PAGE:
Engineering Nanodevices to Store Information the Quantum Way

Creating quantum computers which some people believe will be the next generation of computers, with the ability to outperform machines based on conventional technology—depends upon harnessing the principles of quantum mechanics, or the physics that governs the behavior of particles at the subatomic scale. Entanglement—a concept that Albert Einstein once called "spooky action at a distance"—is integral to quantum computing, as it allows two physically separated particles to store and exchange information.

Stevan Nadj-Perge, assistant professor of applied physics and materials science, is interested in creating a device that could harness the power of entangled particles within a usable technology. However, one barrier to the development of quantum computing is decoherence, or the tendency of outside noise to destroy the quantum properties of a quantum computing device and ruin its ability to store information.

Nadj-Perge, who is originally from Serbia, received his undergraduate degree from Belgrade University and his PhD from Delft University of Technology in the Netherlands. He received a Marie Curie Fellowship in 2011, and joined the Caltech Division of Engineering and Applied Science in January after completing postdoctoral appointments at Princeton and Delft.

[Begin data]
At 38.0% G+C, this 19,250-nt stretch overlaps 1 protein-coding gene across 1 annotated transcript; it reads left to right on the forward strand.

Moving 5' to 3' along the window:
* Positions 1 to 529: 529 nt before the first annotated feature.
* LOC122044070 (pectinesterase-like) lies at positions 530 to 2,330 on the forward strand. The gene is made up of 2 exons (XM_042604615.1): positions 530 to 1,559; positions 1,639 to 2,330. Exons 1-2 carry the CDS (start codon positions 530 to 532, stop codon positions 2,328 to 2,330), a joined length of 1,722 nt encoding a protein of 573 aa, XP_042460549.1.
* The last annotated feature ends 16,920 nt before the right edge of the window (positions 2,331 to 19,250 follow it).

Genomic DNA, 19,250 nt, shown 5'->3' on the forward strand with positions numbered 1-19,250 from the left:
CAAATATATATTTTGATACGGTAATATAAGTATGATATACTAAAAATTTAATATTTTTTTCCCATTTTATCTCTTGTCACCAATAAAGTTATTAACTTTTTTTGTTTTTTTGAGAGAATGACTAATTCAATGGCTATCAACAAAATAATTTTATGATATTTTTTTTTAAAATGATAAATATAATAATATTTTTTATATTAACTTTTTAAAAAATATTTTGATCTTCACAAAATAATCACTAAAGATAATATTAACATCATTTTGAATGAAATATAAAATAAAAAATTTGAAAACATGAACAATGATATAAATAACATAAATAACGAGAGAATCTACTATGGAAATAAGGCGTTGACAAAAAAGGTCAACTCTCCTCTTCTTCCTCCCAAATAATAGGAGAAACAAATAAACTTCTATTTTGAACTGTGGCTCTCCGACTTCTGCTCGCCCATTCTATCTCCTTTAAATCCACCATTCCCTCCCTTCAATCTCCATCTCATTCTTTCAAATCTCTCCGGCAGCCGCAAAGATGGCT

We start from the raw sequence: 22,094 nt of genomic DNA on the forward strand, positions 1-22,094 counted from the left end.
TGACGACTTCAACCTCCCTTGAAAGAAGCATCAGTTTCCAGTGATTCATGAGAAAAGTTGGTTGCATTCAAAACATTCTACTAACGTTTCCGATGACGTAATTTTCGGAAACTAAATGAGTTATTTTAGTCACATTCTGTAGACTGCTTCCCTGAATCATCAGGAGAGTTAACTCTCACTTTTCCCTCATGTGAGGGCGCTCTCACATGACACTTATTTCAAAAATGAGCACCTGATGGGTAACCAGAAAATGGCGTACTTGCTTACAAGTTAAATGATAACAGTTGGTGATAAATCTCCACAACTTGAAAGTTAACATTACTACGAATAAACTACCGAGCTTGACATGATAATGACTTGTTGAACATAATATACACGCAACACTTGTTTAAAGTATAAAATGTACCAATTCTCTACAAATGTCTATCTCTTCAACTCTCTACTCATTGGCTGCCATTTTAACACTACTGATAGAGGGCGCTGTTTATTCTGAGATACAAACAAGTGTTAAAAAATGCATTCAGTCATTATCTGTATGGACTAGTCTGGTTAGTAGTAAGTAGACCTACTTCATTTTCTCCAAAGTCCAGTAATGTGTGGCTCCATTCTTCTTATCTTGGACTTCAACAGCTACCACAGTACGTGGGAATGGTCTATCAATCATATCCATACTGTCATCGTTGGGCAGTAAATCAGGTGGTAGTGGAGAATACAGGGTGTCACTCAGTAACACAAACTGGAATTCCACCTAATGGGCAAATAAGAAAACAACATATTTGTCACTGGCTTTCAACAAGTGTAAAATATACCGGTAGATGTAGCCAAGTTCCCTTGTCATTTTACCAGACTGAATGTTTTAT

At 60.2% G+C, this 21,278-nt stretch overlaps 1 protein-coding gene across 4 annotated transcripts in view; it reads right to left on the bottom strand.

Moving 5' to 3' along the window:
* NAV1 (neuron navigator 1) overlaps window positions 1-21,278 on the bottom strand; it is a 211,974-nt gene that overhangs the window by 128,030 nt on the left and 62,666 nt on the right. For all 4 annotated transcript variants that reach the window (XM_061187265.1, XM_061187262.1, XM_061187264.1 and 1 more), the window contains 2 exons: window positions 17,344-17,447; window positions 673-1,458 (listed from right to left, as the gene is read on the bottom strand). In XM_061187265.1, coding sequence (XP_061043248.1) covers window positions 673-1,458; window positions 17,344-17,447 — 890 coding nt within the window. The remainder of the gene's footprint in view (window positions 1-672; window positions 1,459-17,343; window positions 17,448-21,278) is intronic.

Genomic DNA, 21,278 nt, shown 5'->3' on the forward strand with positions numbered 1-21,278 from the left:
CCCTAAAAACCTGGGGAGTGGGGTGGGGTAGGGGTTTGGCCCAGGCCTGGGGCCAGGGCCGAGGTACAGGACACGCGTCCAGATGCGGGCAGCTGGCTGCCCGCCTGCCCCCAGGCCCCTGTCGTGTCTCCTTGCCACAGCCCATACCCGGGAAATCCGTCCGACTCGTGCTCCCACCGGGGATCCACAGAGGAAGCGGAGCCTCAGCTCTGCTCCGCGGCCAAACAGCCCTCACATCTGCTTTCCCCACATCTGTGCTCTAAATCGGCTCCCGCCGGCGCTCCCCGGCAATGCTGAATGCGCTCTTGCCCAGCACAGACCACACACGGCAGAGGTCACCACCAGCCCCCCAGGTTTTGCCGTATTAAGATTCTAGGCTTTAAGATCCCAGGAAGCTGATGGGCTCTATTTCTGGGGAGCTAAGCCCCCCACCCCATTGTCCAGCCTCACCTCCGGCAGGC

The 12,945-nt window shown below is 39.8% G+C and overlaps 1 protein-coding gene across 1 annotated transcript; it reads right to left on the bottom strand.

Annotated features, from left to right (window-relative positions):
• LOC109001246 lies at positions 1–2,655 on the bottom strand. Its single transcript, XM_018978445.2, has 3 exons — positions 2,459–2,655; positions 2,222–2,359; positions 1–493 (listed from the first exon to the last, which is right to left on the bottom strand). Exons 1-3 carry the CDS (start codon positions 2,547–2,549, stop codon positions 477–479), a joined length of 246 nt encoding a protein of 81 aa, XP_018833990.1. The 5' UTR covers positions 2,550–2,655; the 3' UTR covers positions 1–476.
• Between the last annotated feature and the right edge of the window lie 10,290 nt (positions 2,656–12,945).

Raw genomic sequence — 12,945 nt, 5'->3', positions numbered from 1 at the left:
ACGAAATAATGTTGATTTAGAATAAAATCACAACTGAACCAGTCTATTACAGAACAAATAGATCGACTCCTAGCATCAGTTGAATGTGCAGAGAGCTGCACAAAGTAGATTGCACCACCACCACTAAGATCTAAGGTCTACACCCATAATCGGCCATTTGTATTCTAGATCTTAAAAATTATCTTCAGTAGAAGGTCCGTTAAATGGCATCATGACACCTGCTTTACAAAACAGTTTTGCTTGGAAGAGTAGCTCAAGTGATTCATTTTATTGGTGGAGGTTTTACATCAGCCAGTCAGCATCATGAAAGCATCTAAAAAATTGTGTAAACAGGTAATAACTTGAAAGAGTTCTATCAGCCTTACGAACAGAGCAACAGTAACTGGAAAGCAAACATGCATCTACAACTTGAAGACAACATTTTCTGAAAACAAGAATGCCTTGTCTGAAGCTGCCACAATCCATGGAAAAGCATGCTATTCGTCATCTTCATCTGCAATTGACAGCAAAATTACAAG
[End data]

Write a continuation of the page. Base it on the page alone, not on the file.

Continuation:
He recently talked with us about how his experimental work aims to resolve the problem of decoherence.

What is the overall goal of your research?

A large part of my research is focused on finding ways to store and process quantum information. Typically, if you have a quantum system, it loses its coherent properties—and therefore, its ability to store quantum information—very quickly. Quantum information is very fragile and even the smallest amount of external noise messes up quantum states. This is true for all quantum systems. There are various schemes that tackle this problem and postpone decoherence, but the one that I'm most interested in involves Majorana fermions. These particles were proposed to exist in nature almost eighty years ago but interestingly were never found.

Relatively recently theorists figured out how to engineer these particles in the lab. It turns out that, under certain conditions, when you combine certain materials and apply high magnetic fields at very cold temperatures, electrons will form a state that looks exactly as you would expect from Majorana fermions. Furthermore, such engineered states allow you to store quantum information in a way that postpones decoherence.